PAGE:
The Pasquotank County Board of Elections will be counting election ballots next month.
But it will only be a simulation as election officials put the county’s proposed new ballot scanners and tabulators through a rigorous testing process. The simulation is needed to ensure the machines “will work to the needs of the citizens of Pasquotank County,” said Pasquotank Board of Elections Director Emma Tate.
Tate said the elections board is planning to run several hundred ballots through the state-of-the-art Printelect machines. County elections office staff, members of the Pasquotank Board of Elections, state Board of Elections staff and representatives from Printelect will conduct the simulation in the Red Cross auditorium at 1409 Parkview Drive, Wednesday, March 3 at 9 a.m.
County and city officials are also expected to take part in the simulation and Tate said she has also invited two representatives each from the county Republican and Democratic parties.
Tate said having party officials take part in the simulation will allow them to have confidence in the voting process. The new system is similar to the one the county uses now but it comes with added upgrades and security measures.
With Printelect’s system, voters will still fill out a paper ballot and place it in a DS200 scanner/tabulator. There, the ballot will be scanned and recorded before it’s sent to a locked box within the device. The scanner/tabulator can read each ballot with or without write-in votes and whether it is inserted face-up or face-down.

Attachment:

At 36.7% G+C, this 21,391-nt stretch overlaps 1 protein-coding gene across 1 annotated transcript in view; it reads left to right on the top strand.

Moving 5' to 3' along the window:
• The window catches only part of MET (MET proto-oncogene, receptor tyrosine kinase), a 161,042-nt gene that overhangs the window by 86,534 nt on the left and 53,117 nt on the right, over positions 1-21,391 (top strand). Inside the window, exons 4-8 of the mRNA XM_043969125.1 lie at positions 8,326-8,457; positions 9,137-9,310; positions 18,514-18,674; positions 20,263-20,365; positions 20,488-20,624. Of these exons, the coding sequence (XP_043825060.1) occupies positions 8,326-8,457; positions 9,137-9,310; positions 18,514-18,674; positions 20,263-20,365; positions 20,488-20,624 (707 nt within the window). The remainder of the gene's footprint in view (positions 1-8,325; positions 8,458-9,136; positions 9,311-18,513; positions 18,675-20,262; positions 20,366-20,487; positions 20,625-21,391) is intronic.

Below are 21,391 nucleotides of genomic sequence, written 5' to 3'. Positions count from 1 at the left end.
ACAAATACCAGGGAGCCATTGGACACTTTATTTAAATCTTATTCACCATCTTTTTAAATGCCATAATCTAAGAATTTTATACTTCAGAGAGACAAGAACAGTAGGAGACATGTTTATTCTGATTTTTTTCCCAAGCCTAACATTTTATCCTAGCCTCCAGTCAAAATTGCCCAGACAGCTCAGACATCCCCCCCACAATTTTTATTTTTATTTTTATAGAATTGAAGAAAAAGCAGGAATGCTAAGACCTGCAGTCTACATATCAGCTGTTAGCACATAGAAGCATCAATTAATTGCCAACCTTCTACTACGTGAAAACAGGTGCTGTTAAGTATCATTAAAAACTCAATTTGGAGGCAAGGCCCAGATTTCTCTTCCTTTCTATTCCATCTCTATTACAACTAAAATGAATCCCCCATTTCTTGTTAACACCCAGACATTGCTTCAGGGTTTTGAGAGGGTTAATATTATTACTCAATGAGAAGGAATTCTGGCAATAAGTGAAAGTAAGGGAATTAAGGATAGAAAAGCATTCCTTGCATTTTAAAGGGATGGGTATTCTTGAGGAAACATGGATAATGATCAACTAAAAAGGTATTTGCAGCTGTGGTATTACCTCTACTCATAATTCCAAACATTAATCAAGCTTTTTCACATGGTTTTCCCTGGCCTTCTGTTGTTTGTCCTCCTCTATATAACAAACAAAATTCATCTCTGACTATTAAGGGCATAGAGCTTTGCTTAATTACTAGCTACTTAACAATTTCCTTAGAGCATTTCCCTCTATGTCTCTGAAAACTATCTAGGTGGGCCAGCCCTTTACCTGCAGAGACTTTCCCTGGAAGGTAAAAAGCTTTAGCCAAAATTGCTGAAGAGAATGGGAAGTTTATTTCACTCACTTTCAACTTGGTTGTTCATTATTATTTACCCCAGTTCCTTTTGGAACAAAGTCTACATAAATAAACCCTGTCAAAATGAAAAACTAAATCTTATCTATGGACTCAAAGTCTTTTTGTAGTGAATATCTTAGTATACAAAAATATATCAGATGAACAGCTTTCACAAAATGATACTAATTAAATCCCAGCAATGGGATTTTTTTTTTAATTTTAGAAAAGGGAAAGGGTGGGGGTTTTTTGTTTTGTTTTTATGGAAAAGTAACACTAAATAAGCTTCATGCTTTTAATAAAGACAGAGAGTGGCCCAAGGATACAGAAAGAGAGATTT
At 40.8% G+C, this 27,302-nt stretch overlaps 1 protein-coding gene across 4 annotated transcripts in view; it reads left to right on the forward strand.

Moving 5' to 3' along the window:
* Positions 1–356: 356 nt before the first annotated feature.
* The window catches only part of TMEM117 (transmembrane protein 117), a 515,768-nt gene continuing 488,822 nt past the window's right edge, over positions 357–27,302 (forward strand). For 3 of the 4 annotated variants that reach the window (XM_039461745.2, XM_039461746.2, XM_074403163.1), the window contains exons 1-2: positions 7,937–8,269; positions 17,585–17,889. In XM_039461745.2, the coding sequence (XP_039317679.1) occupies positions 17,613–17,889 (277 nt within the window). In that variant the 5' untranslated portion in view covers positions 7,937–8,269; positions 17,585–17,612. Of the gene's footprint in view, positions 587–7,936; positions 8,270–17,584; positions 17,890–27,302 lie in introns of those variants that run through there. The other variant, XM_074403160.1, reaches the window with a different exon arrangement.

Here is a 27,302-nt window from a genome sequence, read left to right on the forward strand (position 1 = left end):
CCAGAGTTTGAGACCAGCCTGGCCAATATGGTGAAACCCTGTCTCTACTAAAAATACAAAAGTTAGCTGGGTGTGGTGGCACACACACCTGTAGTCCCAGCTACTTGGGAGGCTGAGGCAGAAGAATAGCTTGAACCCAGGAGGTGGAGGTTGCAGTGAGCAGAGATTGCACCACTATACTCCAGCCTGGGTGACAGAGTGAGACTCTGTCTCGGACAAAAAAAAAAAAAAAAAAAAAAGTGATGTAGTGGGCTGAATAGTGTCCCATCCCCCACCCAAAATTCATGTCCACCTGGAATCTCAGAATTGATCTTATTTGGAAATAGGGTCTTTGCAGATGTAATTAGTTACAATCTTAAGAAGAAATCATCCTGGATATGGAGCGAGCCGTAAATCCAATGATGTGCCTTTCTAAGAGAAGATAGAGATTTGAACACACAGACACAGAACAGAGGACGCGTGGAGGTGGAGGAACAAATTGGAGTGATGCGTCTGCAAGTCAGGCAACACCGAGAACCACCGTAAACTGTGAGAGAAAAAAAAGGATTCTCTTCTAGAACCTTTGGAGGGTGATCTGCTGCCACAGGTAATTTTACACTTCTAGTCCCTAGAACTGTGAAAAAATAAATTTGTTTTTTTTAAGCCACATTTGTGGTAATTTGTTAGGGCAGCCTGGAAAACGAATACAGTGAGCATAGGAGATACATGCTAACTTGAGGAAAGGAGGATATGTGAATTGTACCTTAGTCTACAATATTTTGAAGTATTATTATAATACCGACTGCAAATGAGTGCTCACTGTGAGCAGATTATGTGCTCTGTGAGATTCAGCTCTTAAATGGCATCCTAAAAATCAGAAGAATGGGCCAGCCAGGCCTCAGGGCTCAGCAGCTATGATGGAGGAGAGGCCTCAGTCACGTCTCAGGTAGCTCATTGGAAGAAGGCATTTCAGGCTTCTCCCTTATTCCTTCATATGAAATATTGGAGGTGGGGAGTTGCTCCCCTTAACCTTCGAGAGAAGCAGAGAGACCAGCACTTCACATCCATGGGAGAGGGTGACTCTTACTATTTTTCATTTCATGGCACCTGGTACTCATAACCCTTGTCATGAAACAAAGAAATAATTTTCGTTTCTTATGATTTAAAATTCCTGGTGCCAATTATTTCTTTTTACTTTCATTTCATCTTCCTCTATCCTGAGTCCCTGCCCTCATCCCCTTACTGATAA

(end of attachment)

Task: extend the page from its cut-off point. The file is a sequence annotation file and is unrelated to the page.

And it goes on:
“This is a continuity of service,” Tate said. “This is the same provider of election equipment that we have now. This (simulation) will let them (observers) know that their voting experience in the county is not going to change.”
The new machines will cost the county $100,545, replacing current ballot scanners/tabulators purchased in 2006. The 18 new tabulators will be located at Pasquotank’s nine voting locations. The county received a $16,000 credit for its old scanners.
Pasquotank commissioners have approved buying the new election equipment. However, before the deal can be completed the state requires the county to first test the equipment.
“This is part of the state board’s process we have to follow,” Tate said.
Tate said the elections board considered testing several of the machines last November but the decision to select Printelect came too close to the election. Instead, the county board of elections opted to run a simulated election, which is allowed by the state.
“We are going to run a lot of ballots to simulate a regular election,” Tate said.